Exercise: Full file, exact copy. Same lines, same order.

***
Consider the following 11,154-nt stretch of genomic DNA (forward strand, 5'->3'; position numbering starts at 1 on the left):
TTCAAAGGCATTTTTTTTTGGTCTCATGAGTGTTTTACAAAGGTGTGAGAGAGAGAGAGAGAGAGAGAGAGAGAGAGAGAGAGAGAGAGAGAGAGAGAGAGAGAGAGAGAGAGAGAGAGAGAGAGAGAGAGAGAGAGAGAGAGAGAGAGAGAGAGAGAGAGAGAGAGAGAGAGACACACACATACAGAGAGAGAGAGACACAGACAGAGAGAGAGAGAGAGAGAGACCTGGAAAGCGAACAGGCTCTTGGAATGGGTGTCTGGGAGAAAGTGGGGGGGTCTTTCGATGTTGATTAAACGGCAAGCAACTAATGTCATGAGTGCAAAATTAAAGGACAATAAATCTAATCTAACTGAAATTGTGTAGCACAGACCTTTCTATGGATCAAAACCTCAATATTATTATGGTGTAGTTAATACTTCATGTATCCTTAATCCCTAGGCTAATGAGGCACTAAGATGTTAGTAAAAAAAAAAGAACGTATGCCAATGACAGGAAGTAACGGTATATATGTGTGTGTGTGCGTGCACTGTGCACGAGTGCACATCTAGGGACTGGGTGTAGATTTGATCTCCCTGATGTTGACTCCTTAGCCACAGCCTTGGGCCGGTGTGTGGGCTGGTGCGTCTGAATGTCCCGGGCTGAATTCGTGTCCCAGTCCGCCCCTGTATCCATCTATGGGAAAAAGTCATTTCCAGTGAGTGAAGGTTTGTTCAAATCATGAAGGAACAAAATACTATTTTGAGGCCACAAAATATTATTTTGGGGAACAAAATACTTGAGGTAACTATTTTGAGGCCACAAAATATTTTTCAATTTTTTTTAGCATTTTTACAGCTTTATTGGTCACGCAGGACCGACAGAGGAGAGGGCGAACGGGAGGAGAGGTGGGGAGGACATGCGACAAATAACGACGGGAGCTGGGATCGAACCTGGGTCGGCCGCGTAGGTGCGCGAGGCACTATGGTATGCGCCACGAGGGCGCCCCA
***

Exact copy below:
Consider the following 11,154-nt stretch of genomic DNA (forward strand, 5'->3'; position numbering starts at 1 on the left):
TTCAAAGGCATTTTTTTTTGGTCTCATGAGTGTTTTACAAAGGTGTGAGAGAGAGAGAGAGAGAGAGAGAGAGAGAGAGAGAGAGAGAGAGAGAGAGAGAGAGAGAGAGAGAGAGAGAGAGAGAGAGAGAGAGAGAGAGAGAGAGAGAGAGAGAGAGAGAGAGAGAGAGAGAGACACACACATACAGAGAGAGAGAGACACAGACAGAGAGAGAGAGAGAGAGAGACCTGGAAAGCGAACAGGCTCTTGGAATGGGTGTCTGGGAGAAAGTGGGGGGGTCTTTCGATGTTGATTAAACGGCAAGCAACTAATGTCATGAGTGCAAAATTAAAGGACAATAAATCTAATCTAACTGAAATTGTGTAGCACAGACCTTTCTATGGATCAAAACCTCAATATTATTATGGTGTAGTTAATACTTCATGTATCCTTAATCCCTAGGCTAATGAGGCACTAAGATGTTAGTAAAAAAAAAAGAACGTATGCCAATGACAGGAAGTAACGGTATATATGTGTGTGTGTGCGTGCACTGTGCACGAGTGCACATCTAGGGACTGGGTGTAGATTTGATCTCCCTGATGTTGACTCCTTAGCCACAGCCTTGGGCCGGTGTGTGGGCTGGTGCGTCTGAATGTCCCGGGCTGAATTCGTGTCCCAGTCCGCCCCTGTATCCATCTATGGGAAAAAGTCATTTCCAGTGAGTGAAGGTTTGTTCAAATCATGAAGGAACAAAATACTATTTTGAGGCCACAAAATATTATTTTGGGGAACAAAATACTTGAGGTAACTATTTTGAGGCCACAAAATATTTTTCAATTTTTTTTAGCATTTTTACAGCTTTATTGGTCACGCAGGACCGACAGAGGAGAGGGCGAACGGGAGGAGAGGTGGGGAGGACATGCGACAAATAACGACGGGAGCTGGGATCGAACCTGGGTCGGCCGCGTAGGTGCGCGAGGCACTATGGTATGCGCCACGAGGGCGCCCCA